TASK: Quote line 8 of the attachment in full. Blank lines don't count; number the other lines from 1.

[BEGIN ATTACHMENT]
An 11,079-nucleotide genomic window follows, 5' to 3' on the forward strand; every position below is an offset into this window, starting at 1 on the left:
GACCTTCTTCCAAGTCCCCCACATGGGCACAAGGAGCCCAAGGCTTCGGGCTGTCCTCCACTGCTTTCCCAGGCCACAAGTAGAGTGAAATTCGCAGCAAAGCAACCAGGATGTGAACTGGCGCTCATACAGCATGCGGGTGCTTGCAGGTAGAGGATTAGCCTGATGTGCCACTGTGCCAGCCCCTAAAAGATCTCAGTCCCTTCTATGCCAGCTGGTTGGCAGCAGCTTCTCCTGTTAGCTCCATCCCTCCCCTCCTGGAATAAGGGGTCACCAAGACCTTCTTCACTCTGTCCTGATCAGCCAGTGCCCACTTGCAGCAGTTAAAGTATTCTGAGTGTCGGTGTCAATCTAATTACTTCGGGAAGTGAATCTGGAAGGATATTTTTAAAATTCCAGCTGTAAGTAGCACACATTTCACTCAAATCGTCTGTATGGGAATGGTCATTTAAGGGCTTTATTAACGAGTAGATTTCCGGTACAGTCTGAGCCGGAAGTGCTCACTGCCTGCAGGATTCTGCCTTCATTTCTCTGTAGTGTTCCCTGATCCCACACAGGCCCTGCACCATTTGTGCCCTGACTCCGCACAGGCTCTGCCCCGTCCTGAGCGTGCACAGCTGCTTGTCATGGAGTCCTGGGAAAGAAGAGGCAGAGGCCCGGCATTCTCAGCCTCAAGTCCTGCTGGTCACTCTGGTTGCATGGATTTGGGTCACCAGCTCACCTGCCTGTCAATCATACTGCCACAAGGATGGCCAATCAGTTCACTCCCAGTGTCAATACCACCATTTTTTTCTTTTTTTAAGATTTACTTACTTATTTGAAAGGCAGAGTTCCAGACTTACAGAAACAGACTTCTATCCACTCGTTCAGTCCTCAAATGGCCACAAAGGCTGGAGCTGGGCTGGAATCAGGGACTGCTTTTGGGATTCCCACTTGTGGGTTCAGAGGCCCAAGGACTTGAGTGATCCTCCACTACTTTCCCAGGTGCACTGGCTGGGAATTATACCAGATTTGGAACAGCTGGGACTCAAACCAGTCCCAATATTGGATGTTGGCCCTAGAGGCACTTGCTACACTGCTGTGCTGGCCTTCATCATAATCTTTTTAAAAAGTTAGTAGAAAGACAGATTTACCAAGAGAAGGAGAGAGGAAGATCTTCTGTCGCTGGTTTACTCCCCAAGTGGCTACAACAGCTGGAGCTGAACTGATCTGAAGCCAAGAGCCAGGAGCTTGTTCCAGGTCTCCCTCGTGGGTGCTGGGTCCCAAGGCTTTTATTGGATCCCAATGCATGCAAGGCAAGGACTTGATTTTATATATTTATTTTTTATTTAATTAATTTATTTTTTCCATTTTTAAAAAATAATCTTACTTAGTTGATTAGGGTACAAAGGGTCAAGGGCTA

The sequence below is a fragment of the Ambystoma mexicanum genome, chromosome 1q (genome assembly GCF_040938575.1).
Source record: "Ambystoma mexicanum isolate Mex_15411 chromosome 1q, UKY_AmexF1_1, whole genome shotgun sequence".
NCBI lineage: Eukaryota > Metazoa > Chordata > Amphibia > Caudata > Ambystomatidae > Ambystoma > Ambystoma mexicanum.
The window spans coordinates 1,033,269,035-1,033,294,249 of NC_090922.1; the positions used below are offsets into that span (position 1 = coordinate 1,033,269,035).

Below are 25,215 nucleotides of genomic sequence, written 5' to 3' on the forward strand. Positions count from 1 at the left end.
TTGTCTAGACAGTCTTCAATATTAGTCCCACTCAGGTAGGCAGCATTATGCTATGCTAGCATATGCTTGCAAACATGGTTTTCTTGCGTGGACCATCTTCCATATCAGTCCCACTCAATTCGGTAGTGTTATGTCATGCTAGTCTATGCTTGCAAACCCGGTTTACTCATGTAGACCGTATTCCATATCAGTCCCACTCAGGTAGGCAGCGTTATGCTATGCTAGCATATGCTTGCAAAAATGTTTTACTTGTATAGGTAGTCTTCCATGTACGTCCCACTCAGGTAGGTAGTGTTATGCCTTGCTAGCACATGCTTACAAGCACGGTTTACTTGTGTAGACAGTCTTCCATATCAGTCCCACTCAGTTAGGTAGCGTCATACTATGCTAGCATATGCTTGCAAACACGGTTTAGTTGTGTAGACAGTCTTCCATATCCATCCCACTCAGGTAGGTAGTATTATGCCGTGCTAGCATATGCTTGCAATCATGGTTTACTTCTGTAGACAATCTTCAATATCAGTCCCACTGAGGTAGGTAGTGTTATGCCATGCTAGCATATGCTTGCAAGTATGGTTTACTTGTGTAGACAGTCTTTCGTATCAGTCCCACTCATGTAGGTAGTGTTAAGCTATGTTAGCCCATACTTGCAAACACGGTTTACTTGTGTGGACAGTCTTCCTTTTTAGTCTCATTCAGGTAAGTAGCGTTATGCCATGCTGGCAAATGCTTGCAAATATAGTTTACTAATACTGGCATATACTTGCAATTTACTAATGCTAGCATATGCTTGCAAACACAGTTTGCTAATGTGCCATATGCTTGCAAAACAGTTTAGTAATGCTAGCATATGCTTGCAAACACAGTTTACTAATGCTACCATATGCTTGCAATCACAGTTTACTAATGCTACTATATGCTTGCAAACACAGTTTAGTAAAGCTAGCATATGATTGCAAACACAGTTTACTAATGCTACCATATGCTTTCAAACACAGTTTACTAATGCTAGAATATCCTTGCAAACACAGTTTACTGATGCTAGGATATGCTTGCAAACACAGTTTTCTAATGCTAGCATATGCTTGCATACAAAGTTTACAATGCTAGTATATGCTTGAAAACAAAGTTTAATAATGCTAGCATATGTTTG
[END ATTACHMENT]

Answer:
TTGTCTAGACAGTCTTCAATATTAGTCCCACTCAGGTAGGCAGCATTATGCTATGCTAGCATATGCTTGCAAACATGGTTTTCTTGCGTGGACCATCTTCCATATCAGTCCCACTCAATTCGGTAGTGTTATGTCATGCTAGTCTATGCTTGCAAACCCGGTTTACTCATGTAGACCGTATTCCATATCAGTCCCACTCAGGTAGGCAGCGTTATGCTATGCTAGCATATGCTTGCAAAAATGTTTTACTTGTATAGGTAGTCTTCCATGTACGTCCCACTCAGGTAGGTAGTGTTATGCCTTGCTAGCACATGCTTACAAGCACGGTTTACTTGTGTAGACAGTCTTCCATATCAGTCCCACTCAGTTAGGTAGCGTCATACTATGCTAGCATATGCTTGCAAACACGGTTTAGTTGTGTAGACAGTCTTCCATATCCATCCCACTCAGGTAGGTAGTATTATGCCGTGCTAGCATATGCTTGCAATCATGGTTTACTTCTGTAGACAATCTTCAATATCAGTCCCACTGAGGTAGGTAGTGTTATGCCATGCTAGCATATGCTTGCAAGTATGGTTTACTTGTGTAGACAGTCTTTCGTATCAGTCCCACTCATGTAGGTAGTGTTAAGCTATGTTAGCCCATACTTGCAAACACGGTTTACTTGTGTGGACAGTCTTCCTTTTTAGTCTCATTCAGGTAAGTAGCGTTATGCCATGCTGGCAAATGCTTGCAAATATAGTTTACTAATACTGGCATATACTTGCAATTTACTAATGCTAGCATATGCTTGCAAACACAGTTTGCTAATGTGCCATATGCTTGCAAAACAGTTTAGTAATGCTAGCATATGCTTGCAAACACAGTTTACTAATGCTACCATATGCTTGCAATCACAGTTTACTAATGCTACTATATGCTTGCAAACACAGTTTAGTAAAGCTAGCATATGATTGCAAACACAGTTTACTAATGCTACCATATGCTTTCAAACACAGTTTACTAATGCTAGAATATCCTTGCAAACACAGTTTACTGATGCTAGGATATGCTTGCAAACACAGTTTTCTAATGCTAGCATATGCTTGCATACAAAGTTTACAATGCTAGTATATGCTTGAAAACAAAGTTTAATAATGCTAGCATATGTTTG